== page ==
I have worked in Minneapolis restaurants for a decade now. I’ve worked on the service side of counter service, full-service fine dining, fast casual; I’ve washed dishes, been a prep cook, and managed a front-of-house staff. I know that restaurants are hard businesses to run and that profit margins are small. I also know that many folks in the restaurant industry here in Minneapolis care about people; that’s why they do what they do. They believe in their businesses and they believe in the power of breaking bread together, of hospitality; they believe in people.

For most of the decade that I’ve worked in restaurants, I have been a minimum-wage earner. The food-service industry is one of the largest employers of minimum-wage earners in Minneapolis. A $15 minimum wage will benefit the people who have invested their time and energy into making Minneapolis a vibrant city to eat and work in.

I am lucky to work in a one-fair-wage state, meaning that Minnesota uses one minimum-wage standard for workers across industries instead of a separate tipped minimum wage. This has meant that for the past decade, I have been able to count on a steady base wage. And when I’ve received tips, I’ve been able to supplement that wage.

There has been much discussion in the restaurant industry in the past year about the implementation of a $15 minimum wage in Minneapolis. I have seen many restaurants (including ones with which I have worked) sign on to an idea that a $15 minimum wage — implemented over a number of years — would hurt our industry. I can understand the fear, but I think that it is outsized.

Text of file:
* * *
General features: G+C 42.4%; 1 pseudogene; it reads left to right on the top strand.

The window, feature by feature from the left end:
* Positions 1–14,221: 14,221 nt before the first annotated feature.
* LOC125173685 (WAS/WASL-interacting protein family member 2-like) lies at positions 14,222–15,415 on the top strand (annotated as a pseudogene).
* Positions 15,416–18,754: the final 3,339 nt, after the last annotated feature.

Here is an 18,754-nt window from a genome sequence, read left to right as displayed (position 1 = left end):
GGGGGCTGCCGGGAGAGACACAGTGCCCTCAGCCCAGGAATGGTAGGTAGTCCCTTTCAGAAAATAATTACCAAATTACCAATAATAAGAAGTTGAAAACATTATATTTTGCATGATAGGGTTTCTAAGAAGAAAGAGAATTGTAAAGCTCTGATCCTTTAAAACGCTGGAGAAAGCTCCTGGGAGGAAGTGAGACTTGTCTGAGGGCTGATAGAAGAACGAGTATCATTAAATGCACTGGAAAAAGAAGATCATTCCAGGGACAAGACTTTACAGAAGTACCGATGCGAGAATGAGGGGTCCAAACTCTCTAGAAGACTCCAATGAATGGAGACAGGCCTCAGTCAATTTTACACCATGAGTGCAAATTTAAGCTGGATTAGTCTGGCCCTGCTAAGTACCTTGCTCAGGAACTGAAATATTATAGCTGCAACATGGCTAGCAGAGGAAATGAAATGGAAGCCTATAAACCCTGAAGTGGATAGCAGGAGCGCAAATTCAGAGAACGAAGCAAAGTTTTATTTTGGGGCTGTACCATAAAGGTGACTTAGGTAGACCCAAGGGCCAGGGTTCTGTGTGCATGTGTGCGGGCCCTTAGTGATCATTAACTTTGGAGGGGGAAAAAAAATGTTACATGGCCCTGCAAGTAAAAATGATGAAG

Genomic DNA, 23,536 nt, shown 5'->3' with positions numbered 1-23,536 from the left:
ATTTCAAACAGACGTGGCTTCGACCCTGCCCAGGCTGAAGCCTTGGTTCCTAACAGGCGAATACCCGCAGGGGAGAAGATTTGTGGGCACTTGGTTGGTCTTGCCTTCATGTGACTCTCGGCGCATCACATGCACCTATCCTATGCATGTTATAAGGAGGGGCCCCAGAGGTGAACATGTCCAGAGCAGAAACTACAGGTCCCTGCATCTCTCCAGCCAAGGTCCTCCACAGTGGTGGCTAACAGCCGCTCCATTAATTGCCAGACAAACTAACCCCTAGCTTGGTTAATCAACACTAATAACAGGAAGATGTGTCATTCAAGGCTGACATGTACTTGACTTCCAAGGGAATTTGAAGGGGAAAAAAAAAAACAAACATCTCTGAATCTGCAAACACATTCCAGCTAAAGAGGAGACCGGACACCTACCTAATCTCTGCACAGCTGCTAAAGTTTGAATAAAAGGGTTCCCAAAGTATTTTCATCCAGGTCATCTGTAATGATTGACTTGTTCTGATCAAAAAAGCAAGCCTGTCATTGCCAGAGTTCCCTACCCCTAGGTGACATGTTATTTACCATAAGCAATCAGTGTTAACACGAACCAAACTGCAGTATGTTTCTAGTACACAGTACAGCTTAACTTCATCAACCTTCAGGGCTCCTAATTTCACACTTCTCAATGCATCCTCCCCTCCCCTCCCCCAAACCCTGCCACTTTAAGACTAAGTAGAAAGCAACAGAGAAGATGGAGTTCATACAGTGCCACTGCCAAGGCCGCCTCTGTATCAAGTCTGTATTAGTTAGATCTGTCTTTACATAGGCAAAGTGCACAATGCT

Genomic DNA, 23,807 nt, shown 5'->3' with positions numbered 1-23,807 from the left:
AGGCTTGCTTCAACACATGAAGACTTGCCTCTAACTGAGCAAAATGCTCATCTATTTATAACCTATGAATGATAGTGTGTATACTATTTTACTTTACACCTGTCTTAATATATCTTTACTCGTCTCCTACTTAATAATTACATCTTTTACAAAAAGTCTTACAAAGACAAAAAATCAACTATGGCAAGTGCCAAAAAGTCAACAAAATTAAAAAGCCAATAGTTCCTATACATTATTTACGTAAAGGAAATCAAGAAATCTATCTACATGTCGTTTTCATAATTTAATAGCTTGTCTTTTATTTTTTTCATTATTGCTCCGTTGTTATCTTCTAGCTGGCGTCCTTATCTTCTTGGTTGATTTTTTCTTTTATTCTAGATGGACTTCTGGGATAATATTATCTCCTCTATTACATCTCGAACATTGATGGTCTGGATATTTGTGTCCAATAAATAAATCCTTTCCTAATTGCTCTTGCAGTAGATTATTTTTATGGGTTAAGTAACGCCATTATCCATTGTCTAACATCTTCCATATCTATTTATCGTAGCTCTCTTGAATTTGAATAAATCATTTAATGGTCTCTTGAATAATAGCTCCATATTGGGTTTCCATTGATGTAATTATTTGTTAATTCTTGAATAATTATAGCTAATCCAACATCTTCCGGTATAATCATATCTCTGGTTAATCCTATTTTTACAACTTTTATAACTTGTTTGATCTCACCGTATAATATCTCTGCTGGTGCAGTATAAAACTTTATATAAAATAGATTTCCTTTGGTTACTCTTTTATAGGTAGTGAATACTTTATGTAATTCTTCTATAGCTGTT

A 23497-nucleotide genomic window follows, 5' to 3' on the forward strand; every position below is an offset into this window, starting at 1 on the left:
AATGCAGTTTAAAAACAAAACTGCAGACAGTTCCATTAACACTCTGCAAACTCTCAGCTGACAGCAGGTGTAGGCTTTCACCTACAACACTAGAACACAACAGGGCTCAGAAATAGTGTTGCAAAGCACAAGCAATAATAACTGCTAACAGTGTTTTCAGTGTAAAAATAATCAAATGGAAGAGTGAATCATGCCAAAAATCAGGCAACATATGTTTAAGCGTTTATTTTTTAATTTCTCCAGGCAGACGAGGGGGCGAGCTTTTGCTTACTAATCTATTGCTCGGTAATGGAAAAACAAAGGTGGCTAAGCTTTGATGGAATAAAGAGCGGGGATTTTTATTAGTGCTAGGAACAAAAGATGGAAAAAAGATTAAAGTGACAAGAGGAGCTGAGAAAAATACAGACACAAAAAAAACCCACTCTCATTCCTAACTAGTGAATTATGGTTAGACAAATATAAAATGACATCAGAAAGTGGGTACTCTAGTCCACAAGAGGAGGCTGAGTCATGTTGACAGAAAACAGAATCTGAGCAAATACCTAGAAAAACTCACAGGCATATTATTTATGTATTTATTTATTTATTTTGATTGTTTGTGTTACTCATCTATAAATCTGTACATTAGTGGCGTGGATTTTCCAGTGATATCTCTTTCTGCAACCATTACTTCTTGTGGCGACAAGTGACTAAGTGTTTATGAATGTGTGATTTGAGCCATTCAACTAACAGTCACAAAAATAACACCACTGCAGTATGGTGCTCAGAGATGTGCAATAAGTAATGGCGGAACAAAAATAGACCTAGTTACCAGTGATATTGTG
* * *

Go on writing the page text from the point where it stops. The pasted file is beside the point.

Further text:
In the past few years, our industry has grown; we’ve seen a proliferation of all kinds of places from casual cafes to fancy fine-dining. In the same few years, we’ve seen the statewide minimum wage increase in increments similar to the $15 minimum-wage proposals. Our industry has also seen rents and food costs increase — especially with the emphasis on from-scratch, local and sustainable foods. Amid rising costs, we see our industry prosper.

I have been disappointed to see restaurants in Minneapolis vocally oppose a $15 minimum wage for tipped workers. I have not seen this kind of public or political uproar around rising rents or food costs, which leads me to believe that many of these restaurants care more about the food they serve than the people serving it.

Many of these restaurants claim that tipped workers in Minneapolis are already making well over the proposed $15 minimum wage. But they often forget about the vast array of tipped workers who do not: for example, baristas, counter-service staff, restaurant support staff and noncontracted delivery people. Under a “tip credit,” these workers would have to use tips, which have always been regarded as supplementary, to pay their own wage and a portion of the business’ operating costs. This is not a tip credit; it’s a tip penalty.

Tipped workers deserve a fair wage just like the rest of workers in Minneapolis. Nationally, tipped workers are almost twice as likely to live in poverty as other workers (as cited in a recent National Employment Law Project fact sheet). We need to protect our workers in Minneapolis and make sure they are guaranteed a fair wage.

I believe in our restaurant industry. I believe in the people with whom I work every day who have made it a vibrant place to work. I have seen how hard people work and I believe they should be compensated fairly. I also believe in our industry’s ability to adapt to changes and to do what is right.

I believe in One Fair Wage for all workers in Minneapolis.


Eli J. Edleson-Stein, of Minneapolis, is a server.